The Royal Game of Ur (ancient board game)

A timeless race strategy board game from Mesopotamia.


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Echoes of strategies throughout the eons challenge you to epic duels.

A two-player race strategy game played at least since five thousand years ago. The first boards were discovered at the Royal Cemetery of Ur in 1922 (this is where the game got its name from) and the rules were deciphered several decades later from Babylonian clay tablets.

The board pattern design closely follows the specimen pictured here:

and is optimized for a 0.45 mm perimeter width.

A modular board design helps with capturing the fine details of original design, as larger individual tiles can be separately printed even on smaller beds; additionally, the tiles can be easily stored.

Game Rules

Each player takes a set of seven pieces. Every piece must enter and exit from the board at specified locations. The first player to move all their pieces off the board wins.

At each turn a player rolls a set of four tetrahedral dice to determine the number of squares a piece can move. Each die has two marked sides*, corresponding to 1, and two unmarked sides, corresponding to 0, so each roll yields a number between zero and 4.

When a player rolls the dice, they have the following options, of which they must choose only one: introduce a new piece on the board, move a piece already on the board along its path, or move a piece off the board. Note that a piece can exit the board only if the player rolls the exact number that would bring it off the board (number of remaining squares + 1). If no move can be made, the player loses their turn.

Every square can only be occupied by a single piece. A player cannot place multiple pieces on the same square. However, a player can move their piece to a square occupied by an opponent’s piece: in that case, the opponent’s piece is ‘captured’, i.e. it is removed from the board and must start anew.

Rosette squares (the flower shape) are special: when a player moves a piece to this type of square, they get an extra turn. Moreover, pieces on rosettes are safe from capture; an enemy piece cannot move to an already occupied rosette.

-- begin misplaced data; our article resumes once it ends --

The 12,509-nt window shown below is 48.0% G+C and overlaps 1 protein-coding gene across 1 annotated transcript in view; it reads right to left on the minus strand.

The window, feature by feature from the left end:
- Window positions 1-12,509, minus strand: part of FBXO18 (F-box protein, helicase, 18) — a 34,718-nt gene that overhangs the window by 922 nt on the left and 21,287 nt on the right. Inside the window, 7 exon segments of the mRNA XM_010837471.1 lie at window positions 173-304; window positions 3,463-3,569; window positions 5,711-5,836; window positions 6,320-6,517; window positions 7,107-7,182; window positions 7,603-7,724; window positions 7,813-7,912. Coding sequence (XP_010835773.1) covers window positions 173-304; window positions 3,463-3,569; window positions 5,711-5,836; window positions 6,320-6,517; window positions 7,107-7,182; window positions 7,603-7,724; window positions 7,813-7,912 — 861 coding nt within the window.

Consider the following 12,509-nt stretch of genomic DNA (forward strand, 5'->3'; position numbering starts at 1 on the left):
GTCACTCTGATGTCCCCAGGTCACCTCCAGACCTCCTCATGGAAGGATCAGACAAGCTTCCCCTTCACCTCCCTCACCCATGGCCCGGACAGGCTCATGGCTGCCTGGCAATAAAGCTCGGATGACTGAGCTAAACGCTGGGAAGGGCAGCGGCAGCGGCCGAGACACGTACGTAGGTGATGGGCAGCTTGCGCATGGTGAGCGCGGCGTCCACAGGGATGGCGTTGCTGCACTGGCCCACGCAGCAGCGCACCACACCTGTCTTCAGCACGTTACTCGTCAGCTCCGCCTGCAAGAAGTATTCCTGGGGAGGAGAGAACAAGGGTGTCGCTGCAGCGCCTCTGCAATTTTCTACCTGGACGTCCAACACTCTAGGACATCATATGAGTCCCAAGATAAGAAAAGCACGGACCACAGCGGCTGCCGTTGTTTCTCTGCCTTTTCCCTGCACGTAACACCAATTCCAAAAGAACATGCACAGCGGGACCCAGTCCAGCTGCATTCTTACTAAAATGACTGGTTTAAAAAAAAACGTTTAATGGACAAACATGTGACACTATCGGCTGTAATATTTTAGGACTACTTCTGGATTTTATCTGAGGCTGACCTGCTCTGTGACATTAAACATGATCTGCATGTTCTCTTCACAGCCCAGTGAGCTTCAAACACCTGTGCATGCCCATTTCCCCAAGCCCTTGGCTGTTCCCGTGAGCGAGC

There are two possible game paths, and which one is used must be agreed upon before the game begins.

For more information on playing The Royal Game of Ur, visit:

*The original game calls for tetrahedral dice with two of the corners of each die bearing colour markings. This would not work on a single nozzle printer, so we opted for truncated tetrahedra with slight insets on two of their triangular faces.

Materials and methods

Everything prints at 0.2 mm layer height.

Set your line width to 0.45 mm, as the pattern design is optimized for it.

Bridge settings must be on.

The board, its border, and its patterns are provided as separate models, so that everything prints in your favourite colour palette. The same goes for the piece and its pattern.

Import the board into your slicer and then import the corresponding border and pattern as parts.

Use the same procedure for the piece base and its pattern.

The board and the piece base are 3 mm high, while the board border, the board pattern, and the piece pattern are 0.4 mm high. When using a single nozzle printer, you can issue a colour change command at the 3.20 mm mark to switch to a new colour.



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I'm so excited to find this, but I've never printed anything with layers like this. When I group them on the Cura table, it seems to group them upside down. Any hints on that? Plus, I can enable bridging, but are there any particular settings with that I need to be sure of. Thanks so much for any response.

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